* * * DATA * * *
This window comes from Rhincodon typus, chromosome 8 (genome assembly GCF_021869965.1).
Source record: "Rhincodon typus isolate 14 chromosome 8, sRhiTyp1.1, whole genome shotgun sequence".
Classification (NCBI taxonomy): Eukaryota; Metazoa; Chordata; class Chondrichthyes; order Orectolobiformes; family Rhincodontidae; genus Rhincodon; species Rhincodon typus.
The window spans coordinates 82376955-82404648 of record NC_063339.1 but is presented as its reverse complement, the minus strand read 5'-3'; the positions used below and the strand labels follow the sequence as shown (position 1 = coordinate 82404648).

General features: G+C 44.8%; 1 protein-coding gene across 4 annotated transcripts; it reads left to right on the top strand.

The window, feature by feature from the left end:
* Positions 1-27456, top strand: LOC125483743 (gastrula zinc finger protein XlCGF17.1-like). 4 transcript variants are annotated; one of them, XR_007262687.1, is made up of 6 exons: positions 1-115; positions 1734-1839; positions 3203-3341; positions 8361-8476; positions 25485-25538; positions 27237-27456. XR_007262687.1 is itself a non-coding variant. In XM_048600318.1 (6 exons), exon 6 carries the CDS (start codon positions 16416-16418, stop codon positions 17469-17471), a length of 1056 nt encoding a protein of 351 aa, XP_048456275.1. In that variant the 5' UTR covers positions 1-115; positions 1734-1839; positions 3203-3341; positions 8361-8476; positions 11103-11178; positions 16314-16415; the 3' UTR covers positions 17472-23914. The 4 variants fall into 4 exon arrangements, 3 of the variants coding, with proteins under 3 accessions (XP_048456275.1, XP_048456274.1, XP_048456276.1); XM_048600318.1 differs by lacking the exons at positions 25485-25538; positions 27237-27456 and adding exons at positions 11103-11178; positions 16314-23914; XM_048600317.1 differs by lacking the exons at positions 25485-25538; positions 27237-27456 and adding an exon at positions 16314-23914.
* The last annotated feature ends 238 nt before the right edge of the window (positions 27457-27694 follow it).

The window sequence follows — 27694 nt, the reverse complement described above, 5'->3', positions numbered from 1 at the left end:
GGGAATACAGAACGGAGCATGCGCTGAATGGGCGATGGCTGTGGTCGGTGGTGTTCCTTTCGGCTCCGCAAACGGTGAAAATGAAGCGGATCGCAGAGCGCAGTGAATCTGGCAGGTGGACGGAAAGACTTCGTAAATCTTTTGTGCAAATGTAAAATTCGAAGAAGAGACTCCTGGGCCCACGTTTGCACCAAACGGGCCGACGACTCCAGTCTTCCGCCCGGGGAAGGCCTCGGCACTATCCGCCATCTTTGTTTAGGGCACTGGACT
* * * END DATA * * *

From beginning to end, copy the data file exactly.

This window comes from Rhincodon typus, chromosome 8 (genome assembly GCF_021869965.1).
Source record: "Rhincodon typus isolate 14 chromosome 8, sRhiTyp1.1, whole genome shotgun sequence".
Classification (NCBI taxonomy): Eukaryota; Metazoa; Chordata; class Chondrichthyes; order Orectolobiformes; family Rhincodontidae; genus Rhincodon; species Rhincodon typus.
The window spans coordinates 82376955-82404648 of record NC_063339.1 but is presented as its reverse complement, the minus strand read 5'-3'; the positions used below and the strand labels follow the sequence as shown (position 1 = coordinate 82404648).

General features: G+C 44.8%; 1 protein-coding gene across 4 annotated transcripts; it reads left to right on the top strand.

The window, feature by feature from the left end:
* Positions 1-27456, top strand: LOC125483743 (gastrula zinc finger protein XlCGF17.1-like). 4 transcript variants are annotated; one of them, XR_007262687.1, is made up of 6 exons: positions 1-115; positions 1734-1839; positions 3203-3341; positions 8361-8476; positions 25485-25538; positions 27237-27456. XR_007262687.1 is itself a non-coding variant. In XM_048600318.1 (6 exons), exon 6 carries the CDS (start codon positions 16416-16418, stop codon positions 17469-17471), a length of 1056 nt encoding a protein of 351 aa, XP_048456275.1. In that variant the 5' UTR covers positions 1-115; positions 1734-1839; positions 3203-3341; positions 8361-8476; positions 11103-11178; positions 16314-16415; the 3' UTR covers positions 17472-23914. The 4 variants fall into 4 exon arrangements, 3 of the variants coding, with proteins under 3 accessions (XP_048456275.1, XP_048456274.1, XP_048456276.1); XM_048600318.1 differs by lacking the exons at positions 25485-25538; positions 27237-27456 and adding exons at positions 11103-11178; positions 16314-23914; XM_048600317.1 differs by lacking the exons at positions 25485-25538; positions 27237-27456 and adding an exon at positions 16314-23914.
* The last annotated feature ends 238 nt before the right edge of the window (positions 27457-27694 follow it).

The window sequence follows — 27694 nt, the reverse complement described above, 5'->3', positions numbered from 1 at the left end:
GGGAATACAGAACGGAGCATGCGCTGAATGGGCGATGGCTGTGGTCGGTGGTGTTCCTTTCGGCTCCGCAAACGGTGAAAATGAAGCGGATCGCAGAGCGCAGTGAATCTGGCAGGTGGACGGAAAGACTTCGTAAATCTTTTGTGCAAATGTAAAATTCGAAGAAGAGACTCCTGGGCCCACGTTTGCACCAAACGGGCCGACGACTCCAGTCTTCCGCCCGGGGAAGGCCTCGGCACTATCCGCCATCTTTGTTTAGGGCACTGGACT